Beef is healthier and more sustainable than ever before

Cattle contend with a winter storm while walking in between cornfield rows Thursday, March 27.

Recent reports question beef’s role in a healthy, sustainable diet. Beef is healthier and more sustainable today than at any point in time. History and well-established research have consistently shown that practical, balanced dietary patterns grounded in science promote health and sustainability, not eliminating single foods, like beef.

The U.S. is the leader in sustainable beef production.

Research recently conducted by the USDA’s Agricultural Research Service and The Beef Checkoff, and published in the journal Agricultural Systems, found that data commonly used to depict beef cattle’s environmental impact in the U.S. is often overestimated. The study, which is the most comprehensive beef lifecycle assessment to-date, evaluated greenhouse gas emissions, feed consumption, water use and fossil fuel inputs. In all these areas, beef’s environmental impacts were found to be less than previously reported. Specifically, the report found:

• Beef production, including the production of animal feed, is responsible for only 3.3 percent of greenhouse gas emissions in the U.S.

• Per pound of beef carcass weight, cattle only consume 2.6 pounds of grain, which is similar to pork and poultry.

• Corn used to feed beef cattle only represents approximately 9 percent of harvested corn grain in the U.S., or 8 million acres.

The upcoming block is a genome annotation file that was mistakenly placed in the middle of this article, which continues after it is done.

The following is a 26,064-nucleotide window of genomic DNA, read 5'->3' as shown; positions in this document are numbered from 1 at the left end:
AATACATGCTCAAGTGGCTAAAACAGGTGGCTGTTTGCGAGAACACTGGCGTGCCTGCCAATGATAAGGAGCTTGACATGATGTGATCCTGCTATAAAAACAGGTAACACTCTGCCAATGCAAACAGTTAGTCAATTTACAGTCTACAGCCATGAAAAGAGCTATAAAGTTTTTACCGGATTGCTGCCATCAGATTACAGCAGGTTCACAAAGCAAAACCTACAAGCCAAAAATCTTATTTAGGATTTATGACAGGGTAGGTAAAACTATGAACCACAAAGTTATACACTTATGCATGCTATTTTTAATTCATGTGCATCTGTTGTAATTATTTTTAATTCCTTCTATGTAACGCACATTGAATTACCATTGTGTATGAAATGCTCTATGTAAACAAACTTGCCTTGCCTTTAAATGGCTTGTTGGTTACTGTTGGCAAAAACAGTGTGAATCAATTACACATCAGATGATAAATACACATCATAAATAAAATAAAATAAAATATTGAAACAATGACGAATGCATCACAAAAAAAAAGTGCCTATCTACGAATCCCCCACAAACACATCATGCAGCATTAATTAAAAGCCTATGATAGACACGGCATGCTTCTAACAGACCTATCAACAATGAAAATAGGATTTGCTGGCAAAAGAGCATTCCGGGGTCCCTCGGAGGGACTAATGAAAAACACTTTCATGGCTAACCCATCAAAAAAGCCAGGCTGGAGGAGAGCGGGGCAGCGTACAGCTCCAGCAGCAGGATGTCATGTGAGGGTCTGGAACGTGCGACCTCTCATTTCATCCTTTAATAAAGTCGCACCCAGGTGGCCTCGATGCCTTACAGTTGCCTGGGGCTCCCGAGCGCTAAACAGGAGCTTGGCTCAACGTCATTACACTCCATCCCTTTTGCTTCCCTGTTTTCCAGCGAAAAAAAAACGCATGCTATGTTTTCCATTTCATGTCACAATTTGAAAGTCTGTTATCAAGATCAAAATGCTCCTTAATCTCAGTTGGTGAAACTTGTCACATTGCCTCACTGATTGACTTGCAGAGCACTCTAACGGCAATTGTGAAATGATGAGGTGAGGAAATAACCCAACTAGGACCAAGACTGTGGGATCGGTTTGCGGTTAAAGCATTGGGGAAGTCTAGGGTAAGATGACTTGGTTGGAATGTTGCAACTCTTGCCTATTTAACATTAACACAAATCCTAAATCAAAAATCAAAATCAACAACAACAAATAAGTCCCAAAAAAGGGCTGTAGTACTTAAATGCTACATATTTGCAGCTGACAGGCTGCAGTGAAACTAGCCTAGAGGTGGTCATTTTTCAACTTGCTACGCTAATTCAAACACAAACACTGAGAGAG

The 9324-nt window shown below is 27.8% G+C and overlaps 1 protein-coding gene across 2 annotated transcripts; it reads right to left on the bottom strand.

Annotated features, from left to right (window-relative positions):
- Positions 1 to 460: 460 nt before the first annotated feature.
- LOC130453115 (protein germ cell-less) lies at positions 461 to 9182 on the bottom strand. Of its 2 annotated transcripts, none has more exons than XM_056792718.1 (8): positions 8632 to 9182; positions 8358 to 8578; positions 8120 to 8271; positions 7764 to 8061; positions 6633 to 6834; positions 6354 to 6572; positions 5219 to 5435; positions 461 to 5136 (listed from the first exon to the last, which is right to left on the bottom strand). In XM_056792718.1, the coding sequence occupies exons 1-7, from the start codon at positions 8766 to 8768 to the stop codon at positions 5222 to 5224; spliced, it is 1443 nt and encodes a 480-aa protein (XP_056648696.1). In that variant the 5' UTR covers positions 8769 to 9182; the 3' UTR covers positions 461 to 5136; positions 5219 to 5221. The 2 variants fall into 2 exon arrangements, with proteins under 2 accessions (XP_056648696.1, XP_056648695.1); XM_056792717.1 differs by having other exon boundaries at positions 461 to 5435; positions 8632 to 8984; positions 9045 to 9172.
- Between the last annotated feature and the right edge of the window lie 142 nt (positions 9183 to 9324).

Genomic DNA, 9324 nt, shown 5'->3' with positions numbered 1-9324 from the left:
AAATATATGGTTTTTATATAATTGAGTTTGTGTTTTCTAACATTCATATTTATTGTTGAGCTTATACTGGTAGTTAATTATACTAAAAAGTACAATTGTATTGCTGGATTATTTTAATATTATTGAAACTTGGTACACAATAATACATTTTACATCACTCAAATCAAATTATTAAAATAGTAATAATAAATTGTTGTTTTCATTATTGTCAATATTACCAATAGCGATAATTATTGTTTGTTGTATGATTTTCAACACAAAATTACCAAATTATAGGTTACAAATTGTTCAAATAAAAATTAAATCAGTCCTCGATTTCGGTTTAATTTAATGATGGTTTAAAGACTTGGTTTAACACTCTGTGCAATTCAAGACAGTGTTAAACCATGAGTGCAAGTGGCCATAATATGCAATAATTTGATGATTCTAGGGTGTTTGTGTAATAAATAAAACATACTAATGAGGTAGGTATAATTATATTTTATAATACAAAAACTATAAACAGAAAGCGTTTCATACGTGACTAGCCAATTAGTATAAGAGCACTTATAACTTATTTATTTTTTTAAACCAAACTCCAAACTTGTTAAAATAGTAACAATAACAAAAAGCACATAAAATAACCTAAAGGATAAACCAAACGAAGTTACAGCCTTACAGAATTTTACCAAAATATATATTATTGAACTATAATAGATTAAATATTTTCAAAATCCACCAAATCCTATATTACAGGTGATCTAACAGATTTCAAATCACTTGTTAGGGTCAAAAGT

• On average, it takes 308 gallons of water, which is recycled, to produce a pound of boneless beef. In total, water use by beef is only around 5 percent of U.S. water withdrawals.

• Total fossil energy input to U.S. beef cattle production is equivalent to 0.7 percent of total national consumption of fossil fuels.

Not only does this data demonstrate that cattle’s environmental impact is less than often reported, thanks to cattle’s unique digestive system they can actually help mitigate food waste.

“Cattle are natural upcyclers, which means most of what cattle eat can’t be consumed by humans and would otherwise end up in the landfill,” Said Sara Place, senior director of sustainable beef production research for the National Cattlemen’s Beef Association, a contractor to the Beef Checkoff. “At the end of the day, cattle generate more protein for the human food supply than would exist without them because their unique digestive system allows them to convert human-inedible plants into high-quality protein.”

It’s also important to note that beef continues to become more sustainable in the U.S. thanks to innovation and production efficiencies. In the U.S. today, the same amount of beef is produced with one-third fewer cattle as compared to the mid-1970s, according to USDA’s National Agricultural Statistics Service. If the rest of the world were as efficient as the U.S., global beef production could double while cutting the global cattle herd by 25 percent.

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